George Vella casts doubts on EU warship mission to block Libyan arms trade

EU sea operation to block arms shipments to Libya met with scepticism by President George Vella, who questions why land and air routes weren’t also targeted

President of the Republic George Vella
President of the Republic George Vella

An EU mission to block arms shipments to Libya through sea blockades has been met with scepticism by President George Vella.

Wading into territory usually left to government ministers, the former foreign minister questioned how Operation Irina, launched by the EU this week, would be capable of preventing weapons from arriving to Libya if it focused only on sea routes and ignored the possibilities of transporting arms by air and land.

EU governments decided on Tuesday to deploy warships in the central Mediterranean to inspect vessels suspected of funnelling weapons to and from the war-torn state. 

Unlike Operation Sophia, credited for saving thousands of lives between 2016 and 2018, the operation is limited to enforcing the arms embargo and it remains unclear how the warships will respond to calls for assistance by migrants stranded at sea.

In a Twitter post on Wednesday, the President asked: “how does the EU hope to control arms supply to Libya by blocking only the sea routes?”

“What about massive supplies by air and land,” Vella, who was previously Labour foreign minister under both the Sant and Muscat administrations, asked.

In a post on Twitter, President George Vella was sceptical about how effective the EU mission would be
In a post on Twitter, President George Vella was sceptical about how effective the EU mission would be

The decision to launch operation Irini has been hailed by the European Parliament as one aimed at bringing stability amidst a civil war pitting the U.N. backed government of Prime Minister Fayez al-Sarraj, and the strongman of the east of the country, Khalifa Haftar.

Sarraj is backed by Italy, Libya’s former colonial power, and also by Qatar and Turkey. But Haftar is backed by France, Egypt, UAE, Saudi Arabia, and most recently Russia.

While the UN arms embargo is a prerequisite for ending the Libyan conflict, the mission will also monitor and gather information on illicit exports from Libya of petroleum, crude oil and refined petroleum products.

But it isn’t clear how the EU hopes to control the arms supply to Libya by only blocking the sea routes considering that armaments also arrive by land and air. It also remains unclear how migrants rescued at sea by military ships enforcing the embargo will be treated.

Operation Sophia – named after a girl born on a German frigate that had rescued her mother – saved between 43,000 and 50,000 lives between 2015 and 2018. It was discontinued after countries, including Austria and Italy, said it acted as a “pull factor” for asylum seekers. Although it had a wider mandate to halt traffickers and smugglers, it was stripped of all its naval assets following objections from Italy’s then hard-right deputy prime minister Matteo Salvini, who claimed the operation encouraged more migrant departures – despite data showing the contrary.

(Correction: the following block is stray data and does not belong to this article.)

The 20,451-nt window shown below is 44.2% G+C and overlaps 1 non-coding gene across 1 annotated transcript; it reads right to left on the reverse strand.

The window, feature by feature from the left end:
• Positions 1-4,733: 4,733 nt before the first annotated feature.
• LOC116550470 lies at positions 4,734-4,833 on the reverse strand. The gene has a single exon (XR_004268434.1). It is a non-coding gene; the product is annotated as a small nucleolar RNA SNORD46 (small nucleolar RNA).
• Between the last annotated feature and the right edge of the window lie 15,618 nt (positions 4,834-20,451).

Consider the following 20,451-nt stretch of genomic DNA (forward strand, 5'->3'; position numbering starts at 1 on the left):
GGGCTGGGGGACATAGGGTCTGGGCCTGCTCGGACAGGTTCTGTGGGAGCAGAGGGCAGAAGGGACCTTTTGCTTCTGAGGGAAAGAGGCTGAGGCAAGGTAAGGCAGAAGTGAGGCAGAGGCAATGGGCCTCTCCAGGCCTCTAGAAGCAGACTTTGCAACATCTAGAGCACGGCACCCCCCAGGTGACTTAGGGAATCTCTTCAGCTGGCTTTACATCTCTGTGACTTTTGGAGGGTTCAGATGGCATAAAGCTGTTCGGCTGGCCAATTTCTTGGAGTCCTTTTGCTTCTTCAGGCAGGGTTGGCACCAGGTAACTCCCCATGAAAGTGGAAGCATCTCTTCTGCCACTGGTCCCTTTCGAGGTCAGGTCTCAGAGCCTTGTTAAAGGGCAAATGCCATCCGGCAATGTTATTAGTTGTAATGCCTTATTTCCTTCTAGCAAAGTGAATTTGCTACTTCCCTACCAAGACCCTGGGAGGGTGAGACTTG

To help broker a deal, Greece offered its ports from which migrants rescued at sea will be relocated on a voluntary basis among member countries. 

Senior diplomatic sources told Politico that to avoid rescuing migrants in distress, the mission’s commander can decide “to redeploy the vessels more east or more north, anyway outside the pull-factor zone.”

But according to the EUObserver, Operation Irini will not disclose how member states decide where to send any migrants rescued at sea.

Irini will also continue training the Libyan Coast Guard, under the guise of improving human rights and sea rescues. However, most people rescued by the Libyan Coast Guard are sent to any number of notorious detention centres peppered throughout a country in the grips of civil war.

An EU foreign affairs spokesperson was quoted by the EUObserver saying that special confidential arrangements have instead been made on where to disembark people, should Irini have to rescue them at sea. “The operational plan is a confidential document, it is a classified document, so I am not at liberty to go into details on this,” he told reporters in Brussels.

International law requires vessels to rescue anyone in distress at sea. The EU and its member states have increasingly shored up barriers to prevent migrants and refugees from reaching mainland Europe, forcing many to seek help from NGO rescue missions which are currently out of action due to the COVID-19 crisis.

NGOs, in turn, have faced government-led criminal lawsuits, and threats to send their boat captains to jail.

Around 15,500 people have crossed the Mediterranean to reach the EU so far this year, according to figures provided by the International Organization for Migration. Hassiba Hadj Sahrouai, a humanitarian affairs adviser for Doctors Without Borders, said the EU had “completely abandoned” the idea of rescuing lives, criticising the EU’s “cynical” cooperation with the Libyan coast guard despite proof of massive human rights violations committed by the coast guard.

Although Irini was officially launched earlier this week, the mission is still only a reality on paper: EU member states  have made some pledges and contributions in terms of ships and aerial assets and the assembly of the EU’s military mission has been described as an “ongoing process”.

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